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Black Widow Spider

Common Spider Species: Black Widow

 

Black widow spiders are greatly feared by many, and perhaps rightly so; they are considered the most venomous spider in North America. The black widow’s other nightmarish claim to fame is the macabre tendency of the female spiders to eat their male suitors after mating. Indeed, this courtship ritual is the reason why these spiders were given the name “black widow.”

 

Appearance

Black widow spiders are easily recognizable. They have plump, shiny black abdomens that bear an hourglass-shaped red, red-orange or yellow mark. Black widows weave erratic sticky webs that lack any shape or form. Their silk is stronger than virtually all other spiders. Other distinguishing features of the black widow spider include:

Black Widow
  • Female black widow spiders are 1/2 to 1 1/2 inches long. Males are about half the female's size, with smaller bodies and longer legs
  • Females usually have a reddish hourglass shape on the underside of their abdomens. In some species, the females have a series of red spots and two crosswise bars on the underbelly
  • Male black widows often have yellow and red bands and spots on their backs, as do both sexes of black widows in their immature stages
  • Newly hatched spiders are predominately white or yellowish-white, gradually acquiring more black and varying amounts of red and white
  • Juveniles of both sexes resemble the male and are harmless to humans

 

Habitat

The black widow spider is shy and nocturnal, usually staying hidden in its web, hanging with its belly upward. Although not aggressive by nature, a black widow spider may bite when its web is disturbed.

The black widow is commonly found outdoors in woodpiles, rubble piles, hollow stumps, rodent burrows, sheds, garages, and under stones. Indoors, they generally seek out cluttered areas in basements and crawl spaces.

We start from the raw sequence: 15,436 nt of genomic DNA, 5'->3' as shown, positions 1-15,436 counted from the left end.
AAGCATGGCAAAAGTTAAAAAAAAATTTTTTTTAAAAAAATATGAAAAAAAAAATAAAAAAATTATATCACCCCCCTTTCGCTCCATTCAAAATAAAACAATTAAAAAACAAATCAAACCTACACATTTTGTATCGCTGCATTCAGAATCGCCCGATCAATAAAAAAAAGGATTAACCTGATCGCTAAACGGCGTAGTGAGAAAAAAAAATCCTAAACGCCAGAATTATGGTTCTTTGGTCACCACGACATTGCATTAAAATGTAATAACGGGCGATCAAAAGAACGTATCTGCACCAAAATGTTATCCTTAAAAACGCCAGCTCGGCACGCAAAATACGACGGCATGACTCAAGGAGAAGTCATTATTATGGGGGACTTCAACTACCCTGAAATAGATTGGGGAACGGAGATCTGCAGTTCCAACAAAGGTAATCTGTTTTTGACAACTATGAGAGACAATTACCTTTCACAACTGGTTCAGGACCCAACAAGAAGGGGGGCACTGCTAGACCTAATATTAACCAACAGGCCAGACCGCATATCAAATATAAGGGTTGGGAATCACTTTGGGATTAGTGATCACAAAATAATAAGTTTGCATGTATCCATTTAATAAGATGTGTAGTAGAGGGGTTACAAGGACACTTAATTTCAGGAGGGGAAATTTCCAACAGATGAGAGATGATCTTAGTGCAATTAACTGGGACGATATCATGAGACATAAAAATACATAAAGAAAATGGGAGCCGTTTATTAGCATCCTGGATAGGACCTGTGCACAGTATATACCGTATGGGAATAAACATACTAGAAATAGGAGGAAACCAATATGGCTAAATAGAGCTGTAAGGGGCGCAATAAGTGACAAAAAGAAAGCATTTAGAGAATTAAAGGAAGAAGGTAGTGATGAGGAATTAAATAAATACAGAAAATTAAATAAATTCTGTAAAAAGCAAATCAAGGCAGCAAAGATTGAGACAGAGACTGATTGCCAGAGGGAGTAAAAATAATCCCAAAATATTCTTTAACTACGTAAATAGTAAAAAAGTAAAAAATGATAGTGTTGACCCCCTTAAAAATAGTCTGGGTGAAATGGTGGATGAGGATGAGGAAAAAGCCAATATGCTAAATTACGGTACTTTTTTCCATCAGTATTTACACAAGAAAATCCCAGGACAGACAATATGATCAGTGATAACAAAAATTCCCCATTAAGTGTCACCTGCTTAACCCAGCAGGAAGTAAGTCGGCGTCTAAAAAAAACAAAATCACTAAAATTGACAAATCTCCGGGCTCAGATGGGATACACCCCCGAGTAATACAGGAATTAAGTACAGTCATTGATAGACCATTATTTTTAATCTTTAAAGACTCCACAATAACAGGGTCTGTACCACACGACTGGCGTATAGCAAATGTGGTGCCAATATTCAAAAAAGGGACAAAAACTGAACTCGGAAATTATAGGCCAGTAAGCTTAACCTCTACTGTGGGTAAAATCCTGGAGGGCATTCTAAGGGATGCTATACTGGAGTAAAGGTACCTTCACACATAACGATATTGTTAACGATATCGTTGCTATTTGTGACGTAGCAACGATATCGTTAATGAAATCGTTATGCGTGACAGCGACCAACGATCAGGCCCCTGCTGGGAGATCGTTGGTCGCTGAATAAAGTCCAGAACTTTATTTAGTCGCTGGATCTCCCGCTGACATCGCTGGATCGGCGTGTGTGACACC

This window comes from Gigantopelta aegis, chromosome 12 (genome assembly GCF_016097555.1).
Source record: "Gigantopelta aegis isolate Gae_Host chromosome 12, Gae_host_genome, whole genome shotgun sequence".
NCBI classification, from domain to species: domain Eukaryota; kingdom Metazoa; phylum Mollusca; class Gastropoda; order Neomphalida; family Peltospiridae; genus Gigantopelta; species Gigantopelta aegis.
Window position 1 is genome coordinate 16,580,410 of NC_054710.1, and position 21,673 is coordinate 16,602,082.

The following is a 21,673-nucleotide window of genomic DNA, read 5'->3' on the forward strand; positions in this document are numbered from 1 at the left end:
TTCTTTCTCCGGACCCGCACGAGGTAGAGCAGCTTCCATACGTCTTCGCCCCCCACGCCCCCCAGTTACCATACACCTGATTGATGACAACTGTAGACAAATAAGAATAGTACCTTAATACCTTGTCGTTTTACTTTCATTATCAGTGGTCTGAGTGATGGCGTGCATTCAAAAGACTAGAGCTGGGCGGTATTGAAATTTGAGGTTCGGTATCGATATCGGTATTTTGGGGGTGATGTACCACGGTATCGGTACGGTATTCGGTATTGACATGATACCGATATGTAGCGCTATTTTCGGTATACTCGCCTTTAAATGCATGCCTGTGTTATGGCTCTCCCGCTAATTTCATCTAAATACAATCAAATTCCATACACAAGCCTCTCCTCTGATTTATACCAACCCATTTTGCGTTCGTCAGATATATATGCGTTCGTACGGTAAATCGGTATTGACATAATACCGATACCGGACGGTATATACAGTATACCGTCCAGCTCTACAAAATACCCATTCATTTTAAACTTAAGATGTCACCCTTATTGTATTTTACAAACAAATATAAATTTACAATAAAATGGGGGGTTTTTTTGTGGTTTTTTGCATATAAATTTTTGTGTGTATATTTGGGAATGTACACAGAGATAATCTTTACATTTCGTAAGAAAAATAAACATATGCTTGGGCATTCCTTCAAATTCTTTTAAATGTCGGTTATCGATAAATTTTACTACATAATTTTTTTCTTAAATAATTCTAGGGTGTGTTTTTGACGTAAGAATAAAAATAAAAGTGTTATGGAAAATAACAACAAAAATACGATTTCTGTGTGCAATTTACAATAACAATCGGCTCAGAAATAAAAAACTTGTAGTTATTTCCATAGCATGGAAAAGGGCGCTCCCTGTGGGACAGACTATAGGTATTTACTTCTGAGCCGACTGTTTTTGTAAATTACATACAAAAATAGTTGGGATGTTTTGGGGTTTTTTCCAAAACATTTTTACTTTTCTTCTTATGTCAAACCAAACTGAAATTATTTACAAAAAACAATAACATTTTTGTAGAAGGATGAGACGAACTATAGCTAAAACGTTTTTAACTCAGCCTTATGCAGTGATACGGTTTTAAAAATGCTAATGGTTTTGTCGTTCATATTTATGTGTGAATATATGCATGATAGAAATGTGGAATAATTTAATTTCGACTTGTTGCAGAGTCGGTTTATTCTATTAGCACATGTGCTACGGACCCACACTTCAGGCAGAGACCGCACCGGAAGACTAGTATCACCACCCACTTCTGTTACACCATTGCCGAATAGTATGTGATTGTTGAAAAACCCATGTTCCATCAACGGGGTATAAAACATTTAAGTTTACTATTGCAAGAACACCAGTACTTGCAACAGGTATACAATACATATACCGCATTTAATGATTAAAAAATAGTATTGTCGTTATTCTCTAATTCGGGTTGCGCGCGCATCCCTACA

Black Widow Web

 

Geography

Black widow spiders are found in temperate regions throughout the world. In the United States, they exist primarily in the southern and western states. Black widow spiders are typically found outdoors, though they may move indoors in colder weather.

 

Diet

Black widow spiders feed on the prey that have the bad luck to get caught in their strong, silken webs. Besides eating other arachnids, black widows enjoy a varied diet of insects including mosquitoes, ants, flies, beetles, scorpions, grasshoppers and caterpillars. After ensnaring their prey, black widow spiders use their hind comb feet to wrap their victims in silk before injecting them with digestive enzymes that liquefy the corpses. The spider then sucks up the resulting fluids.

 

Threat

Considered the most venomous spider in the United States, the venom of a female black widow spider is 15 times as toxic as the venom of a rattlesnake. Fortunately, black widows only bite when disturbed, and contrary to popular belief, most victims do not sustain serious harm. Though rare, their bites can be fatal, with young children, the elderly and infirm at highest risk. If you suspect a black widow bite, get medical help as soon as possible.

The black widow’s venom is neurotoxic, meaning it directly affects the nervous system. Telltale signs of a black widow bite include:

  • One or two bite marks on the skin, with local swelling
  • Pain that moves from the bite site to the abdomen and back
  • Cramps, muscle aches, rigidity, profuse sweating, nausea, fever and a paralysis of the diaphragm that can make breathing difficult

Pain from a black widow spider bite will usually persist for the first 8-12 hours, though symptoms may continue for several days.

 

Control Options

Spider Control

Considering the fact that black widow spiders are one of the most dangerous spiders in the United States, you’ll want to protect yourself from these creepy (and potentially deadly) crawlers by fortifying both the inside and the outside of your home.

Indoors, place TERRO® Spider and Insect Traps in high spider traffic areas: along baseboards and foundation cracks, behind doors, and near windowsills and other arachnid-friendly hangouts. When a black widow spider wanders onto the trap’s sticky surface, it will get stuck and die.

Next, you’ll want to head outdoors with a can of TERRO® Spider Killer Spray in hand, spraying areas where black widows like to hang out, such as woodpiles, heaps of dead leaves, garages or anywhere debris builds up. The spray not only works to kill spiders instantly, but it also provides residual control for weeks. So go to town and create a barrier around your house, reducing the likelihood of a dangerous and unwanted guest coming in.

 

Bibliography

https://www.osha.gov/OshDoc/data_Hurricane_Facts/black_widow_spider.pdf
http://www.desertusa.com/insects/black-widow-spider.html
http://animals.howstuffworks.com/arachnids/how-to-identify-black-widow-spiders.htm
http://www.livescience.com/39919-black-widow-spiders.htm